In Queensland, persons who have suffered a workplace injury can claim for compensation through the WorkCover Queensland and under the Workers’ Compensation and Rehabilitation Act 2003 (Qld). 

WorkCover Queensland (“WorkCover”)

WorkCover is the Queensland workers compensation scheme that provides benefits and compensation to persons who are injured in workplace accidents. Some larger employers have special licences to handle their own compensation claims. These employers are known as self-insurers. 

WorkCover provides a ‘no fault’ scheme whereby an employee will be entitled to receive statutory compensation if the employee is considered a ‘worker’ and sustains an injury that arises out of, or in the course of, employment.  

If a person has been injured or has aggravated an injury, or their health has been affected by their workplace, they may be entitled to compensation from WorkCover. 

The injured worker is required to report their injury to their employer and complete a WorkCover claim form. The injured worker is also required to have their doctor complete a WorkCover Medical Certificate. 

The benefits available to an injured worker through the WorkCover include weekly wages, medical expenses, lump sum payments for the injured worker’s permanent impairment, and travel expenses for medical appointments.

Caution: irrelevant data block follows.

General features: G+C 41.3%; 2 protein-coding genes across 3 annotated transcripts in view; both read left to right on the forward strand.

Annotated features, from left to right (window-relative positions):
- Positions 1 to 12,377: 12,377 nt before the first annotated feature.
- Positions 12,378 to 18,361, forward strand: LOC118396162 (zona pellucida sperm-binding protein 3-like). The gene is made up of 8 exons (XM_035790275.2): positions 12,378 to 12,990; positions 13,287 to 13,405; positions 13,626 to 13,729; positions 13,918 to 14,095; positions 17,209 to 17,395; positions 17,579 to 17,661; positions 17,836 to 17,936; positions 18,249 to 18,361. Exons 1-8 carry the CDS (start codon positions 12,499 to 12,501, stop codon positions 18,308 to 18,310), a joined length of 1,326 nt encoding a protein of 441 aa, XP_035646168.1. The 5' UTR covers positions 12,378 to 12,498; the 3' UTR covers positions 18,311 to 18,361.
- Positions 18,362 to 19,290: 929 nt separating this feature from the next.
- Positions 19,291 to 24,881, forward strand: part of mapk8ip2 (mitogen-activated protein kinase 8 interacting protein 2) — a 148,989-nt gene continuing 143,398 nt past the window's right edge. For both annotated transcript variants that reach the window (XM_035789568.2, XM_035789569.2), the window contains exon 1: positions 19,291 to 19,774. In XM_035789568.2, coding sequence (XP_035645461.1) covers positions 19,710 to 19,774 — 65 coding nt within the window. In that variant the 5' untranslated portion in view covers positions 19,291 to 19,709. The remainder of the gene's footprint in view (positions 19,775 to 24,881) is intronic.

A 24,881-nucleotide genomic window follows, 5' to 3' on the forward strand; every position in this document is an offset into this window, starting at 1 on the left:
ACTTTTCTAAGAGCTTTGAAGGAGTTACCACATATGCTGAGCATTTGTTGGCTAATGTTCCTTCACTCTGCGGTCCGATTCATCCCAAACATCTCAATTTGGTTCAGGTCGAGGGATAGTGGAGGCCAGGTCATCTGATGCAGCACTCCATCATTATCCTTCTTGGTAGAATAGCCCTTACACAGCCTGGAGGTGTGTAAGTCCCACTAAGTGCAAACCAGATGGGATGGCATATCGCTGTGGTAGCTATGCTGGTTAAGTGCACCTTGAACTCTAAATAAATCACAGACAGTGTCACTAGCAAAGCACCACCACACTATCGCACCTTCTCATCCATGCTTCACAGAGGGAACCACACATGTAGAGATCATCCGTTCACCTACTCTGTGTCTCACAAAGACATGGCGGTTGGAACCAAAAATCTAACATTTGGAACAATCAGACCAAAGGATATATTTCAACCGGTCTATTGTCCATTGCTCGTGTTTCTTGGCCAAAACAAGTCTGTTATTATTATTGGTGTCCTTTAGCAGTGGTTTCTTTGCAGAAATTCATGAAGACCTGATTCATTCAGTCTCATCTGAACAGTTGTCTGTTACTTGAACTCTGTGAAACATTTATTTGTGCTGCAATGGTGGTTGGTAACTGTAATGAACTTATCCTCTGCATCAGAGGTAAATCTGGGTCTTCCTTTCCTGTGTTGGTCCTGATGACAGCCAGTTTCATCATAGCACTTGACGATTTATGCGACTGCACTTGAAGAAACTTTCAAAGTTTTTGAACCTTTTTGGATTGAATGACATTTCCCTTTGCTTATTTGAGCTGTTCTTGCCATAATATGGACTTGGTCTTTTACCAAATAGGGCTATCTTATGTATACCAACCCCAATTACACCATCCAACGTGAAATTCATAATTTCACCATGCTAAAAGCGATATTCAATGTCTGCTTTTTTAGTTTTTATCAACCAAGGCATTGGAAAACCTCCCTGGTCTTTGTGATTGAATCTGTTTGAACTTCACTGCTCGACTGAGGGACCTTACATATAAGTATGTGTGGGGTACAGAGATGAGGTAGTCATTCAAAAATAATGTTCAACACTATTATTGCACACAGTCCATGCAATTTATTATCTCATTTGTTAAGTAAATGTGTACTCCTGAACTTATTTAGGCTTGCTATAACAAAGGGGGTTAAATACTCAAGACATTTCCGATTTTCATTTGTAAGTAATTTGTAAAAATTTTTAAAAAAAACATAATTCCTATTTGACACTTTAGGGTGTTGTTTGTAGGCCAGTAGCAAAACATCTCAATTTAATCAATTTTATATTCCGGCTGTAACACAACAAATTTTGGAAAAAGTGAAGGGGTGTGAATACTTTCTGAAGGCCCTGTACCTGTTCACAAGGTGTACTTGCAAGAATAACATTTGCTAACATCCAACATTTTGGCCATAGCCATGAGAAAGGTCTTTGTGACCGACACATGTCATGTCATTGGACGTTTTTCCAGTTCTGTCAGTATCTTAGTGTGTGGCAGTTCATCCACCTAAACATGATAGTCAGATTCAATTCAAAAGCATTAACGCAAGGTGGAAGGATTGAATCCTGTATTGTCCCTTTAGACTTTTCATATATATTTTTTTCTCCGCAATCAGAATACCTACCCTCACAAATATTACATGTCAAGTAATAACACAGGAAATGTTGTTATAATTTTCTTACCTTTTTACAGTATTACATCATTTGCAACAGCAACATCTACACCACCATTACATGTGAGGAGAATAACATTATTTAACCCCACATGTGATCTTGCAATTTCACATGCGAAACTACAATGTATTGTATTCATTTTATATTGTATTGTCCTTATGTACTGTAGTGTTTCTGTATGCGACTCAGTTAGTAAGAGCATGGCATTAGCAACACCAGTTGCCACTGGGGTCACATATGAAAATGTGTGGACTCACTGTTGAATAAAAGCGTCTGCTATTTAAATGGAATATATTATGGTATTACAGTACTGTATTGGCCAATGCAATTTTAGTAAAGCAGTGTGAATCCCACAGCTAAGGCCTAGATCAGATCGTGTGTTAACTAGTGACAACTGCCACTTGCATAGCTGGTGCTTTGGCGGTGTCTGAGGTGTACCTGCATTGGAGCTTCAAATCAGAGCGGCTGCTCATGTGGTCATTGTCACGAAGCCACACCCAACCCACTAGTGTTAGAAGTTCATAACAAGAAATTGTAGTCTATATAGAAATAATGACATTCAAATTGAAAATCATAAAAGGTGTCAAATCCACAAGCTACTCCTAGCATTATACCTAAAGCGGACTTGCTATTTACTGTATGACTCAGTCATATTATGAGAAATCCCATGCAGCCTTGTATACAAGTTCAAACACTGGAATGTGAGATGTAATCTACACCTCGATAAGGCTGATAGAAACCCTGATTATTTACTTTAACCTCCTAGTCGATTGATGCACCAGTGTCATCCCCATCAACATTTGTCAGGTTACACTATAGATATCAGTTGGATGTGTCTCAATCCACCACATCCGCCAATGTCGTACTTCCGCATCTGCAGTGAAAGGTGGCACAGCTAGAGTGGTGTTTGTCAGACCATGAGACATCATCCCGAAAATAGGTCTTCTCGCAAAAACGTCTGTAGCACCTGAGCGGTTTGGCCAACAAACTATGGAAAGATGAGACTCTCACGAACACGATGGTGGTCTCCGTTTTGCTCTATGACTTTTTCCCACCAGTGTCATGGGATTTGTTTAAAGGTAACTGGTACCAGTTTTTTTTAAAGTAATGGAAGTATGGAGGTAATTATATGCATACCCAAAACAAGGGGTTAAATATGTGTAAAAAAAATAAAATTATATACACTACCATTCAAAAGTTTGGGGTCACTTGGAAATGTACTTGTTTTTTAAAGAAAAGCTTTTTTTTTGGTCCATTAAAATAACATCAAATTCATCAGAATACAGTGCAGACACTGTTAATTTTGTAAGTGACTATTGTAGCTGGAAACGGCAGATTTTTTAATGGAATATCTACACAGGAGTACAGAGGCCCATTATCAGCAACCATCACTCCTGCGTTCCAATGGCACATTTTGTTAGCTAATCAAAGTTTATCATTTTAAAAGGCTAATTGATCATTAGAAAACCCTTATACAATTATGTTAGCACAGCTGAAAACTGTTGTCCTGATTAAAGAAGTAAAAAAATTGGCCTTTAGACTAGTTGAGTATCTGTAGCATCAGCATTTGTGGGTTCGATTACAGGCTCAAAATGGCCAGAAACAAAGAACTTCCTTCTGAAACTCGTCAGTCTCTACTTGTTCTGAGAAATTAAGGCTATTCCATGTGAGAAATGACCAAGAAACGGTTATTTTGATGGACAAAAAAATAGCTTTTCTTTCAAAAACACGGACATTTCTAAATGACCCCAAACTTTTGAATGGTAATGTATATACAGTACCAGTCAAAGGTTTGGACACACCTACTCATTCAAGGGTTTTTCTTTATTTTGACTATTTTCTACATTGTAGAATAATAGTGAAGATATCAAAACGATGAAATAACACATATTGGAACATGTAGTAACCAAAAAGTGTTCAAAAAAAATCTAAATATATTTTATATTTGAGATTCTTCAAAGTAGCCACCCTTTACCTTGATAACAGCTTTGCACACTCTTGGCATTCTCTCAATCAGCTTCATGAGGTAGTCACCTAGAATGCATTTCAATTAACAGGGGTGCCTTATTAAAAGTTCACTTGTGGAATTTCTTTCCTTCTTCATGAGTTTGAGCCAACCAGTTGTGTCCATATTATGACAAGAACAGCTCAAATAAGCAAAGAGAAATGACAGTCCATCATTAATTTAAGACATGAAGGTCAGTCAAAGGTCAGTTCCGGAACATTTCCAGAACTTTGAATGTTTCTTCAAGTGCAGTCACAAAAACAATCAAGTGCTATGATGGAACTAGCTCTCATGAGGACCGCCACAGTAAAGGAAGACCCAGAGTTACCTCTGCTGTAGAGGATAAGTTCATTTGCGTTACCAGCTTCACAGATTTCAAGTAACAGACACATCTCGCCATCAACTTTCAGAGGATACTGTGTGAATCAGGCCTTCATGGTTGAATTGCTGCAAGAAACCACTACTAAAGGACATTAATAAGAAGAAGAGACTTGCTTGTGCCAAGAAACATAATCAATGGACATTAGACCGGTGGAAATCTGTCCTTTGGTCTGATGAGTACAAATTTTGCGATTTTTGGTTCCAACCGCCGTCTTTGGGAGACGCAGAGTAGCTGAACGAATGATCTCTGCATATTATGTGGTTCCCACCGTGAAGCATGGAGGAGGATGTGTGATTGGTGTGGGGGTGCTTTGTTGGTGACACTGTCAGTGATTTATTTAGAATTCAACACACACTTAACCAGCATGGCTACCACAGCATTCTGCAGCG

Common Law Workers Compensation Claims

Common law damages are separate to the benefits available to a person through WorkCover. 

A worker may have a common law right to damages (compensation) where a duty of care has been breached by an employer, or where an employer or other person has not complied with their legal obligations, and the worker has suffered a serious injury as a result.  

Employers are required to have workers compensation insurance for employees in their workplace. This insurance scheme covers: 

     – Casual and permanent employees;  

     – Full-time and part-time employees;  

     – Self-employed workers; and 

     – People deemed to be workers.  

The types of injuries covered include: 

     – Injuries suffered at work, as a result of work or during work activities;  

     – Diseases caused by work;  

     – Pre-existing conditions or diseases aggravated by work;  

     – Injuries suffered while travelling for work;  

     – Injuries suffered while receiving medical treatment for a separate work injury; and 

     – Psychological and stress-related injuries. 

To prove negligence, the injured worker must show that:  

     – The defendant employer owed the injured worker a duty of care, meaning that the defendant employer was expected to take reasonable steps to look out for the injured worker’s safety; and  

     – The defendant employer breached this duty of care owed to the injured worker, meaning that the defendant employer either did something that caused the worker’s injury, or failed to do something that could have reasonably prevented the worker’s injury. 

If a person can prove that they have suffered a serious injury as a result of an employer’s negligence, they can be entitled to compensation for: